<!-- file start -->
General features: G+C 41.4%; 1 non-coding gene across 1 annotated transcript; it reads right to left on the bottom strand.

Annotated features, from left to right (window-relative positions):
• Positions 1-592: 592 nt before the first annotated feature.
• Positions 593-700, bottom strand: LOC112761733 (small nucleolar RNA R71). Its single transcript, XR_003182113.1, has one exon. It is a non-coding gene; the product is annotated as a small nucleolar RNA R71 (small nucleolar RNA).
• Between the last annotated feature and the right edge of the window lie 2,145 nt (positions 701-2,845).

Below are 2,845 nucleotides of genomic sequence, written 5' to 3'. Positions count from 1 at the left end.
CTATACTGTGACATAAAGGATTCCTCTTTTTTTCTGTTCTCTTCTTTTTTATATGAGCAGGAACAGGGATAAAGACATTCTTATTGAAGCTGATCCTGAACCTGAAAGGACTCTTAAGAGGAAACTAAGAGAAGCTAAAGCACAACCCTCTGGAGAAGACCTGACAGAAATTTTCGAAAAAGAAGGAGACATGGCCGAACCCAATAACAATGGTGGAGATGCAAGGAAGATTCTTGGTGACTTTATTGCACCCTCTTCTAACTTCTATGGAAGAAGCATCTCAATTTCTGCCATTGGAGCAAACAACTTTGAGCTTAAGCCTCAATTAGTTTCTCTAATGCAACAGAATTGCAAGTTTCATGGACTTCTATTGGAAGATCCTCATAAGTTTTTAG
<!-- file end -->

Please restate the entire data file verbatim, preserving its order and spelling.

General features: G+C 41.4%; 1 non-coding gene across 1 annotated transcript; it reads right to left on the bottom strand.

Annotated features, from left to right (window-relative positions):
• Positions 1-592: 592 nt before the first annotated feature.
• Positions 593-700, bottom strand: LOC112761733 (small nucleolar RNA R71). Its single transcript, XR_003182113.1, has one exon. It is a non-coding gene; the product is annotated as a small nucleolar RNA R71 (small nucleolar RNA).
• Between the last annotated feature and the right edge of the window lie 2,145 nt (positions 701-2,845).

Below are 2,845 nucleotides of genomic sequence, written 5' to 3'. Positions count from 1 at the left end.
CTATACTGTGACATAAAGGATTCCTCTTTTTTTCTGTTCTCTTCTTTTTTATATGAGCAGGAACAGGGATAAAGACATTCTTATTGAAGCTGATCCTGAACCTGAAAGGACTCTTAAGAGGAAACTAAGAGAAGCTAAAGCACAACCCTCTGGAGAAGACCTGACAGAAATTTTCGAAAAAGAAGGAGACATGGCCGAACCCAATAACAATGGTGGAGATGCAAGGAAGATTCTTGGTGACTTTATTGCACCCTCTTCTAACTTCTATGGAAGAAGCATCTCAATTTCTGCCATTGGAGCAAACAACTTTGAGCTTAAGCCTCAATTAGTTTCTCTAATGCAACAGAATTGCAAGTTTCATGGACTTCTATTGGAAGATCCTCATAAGTTTTTAG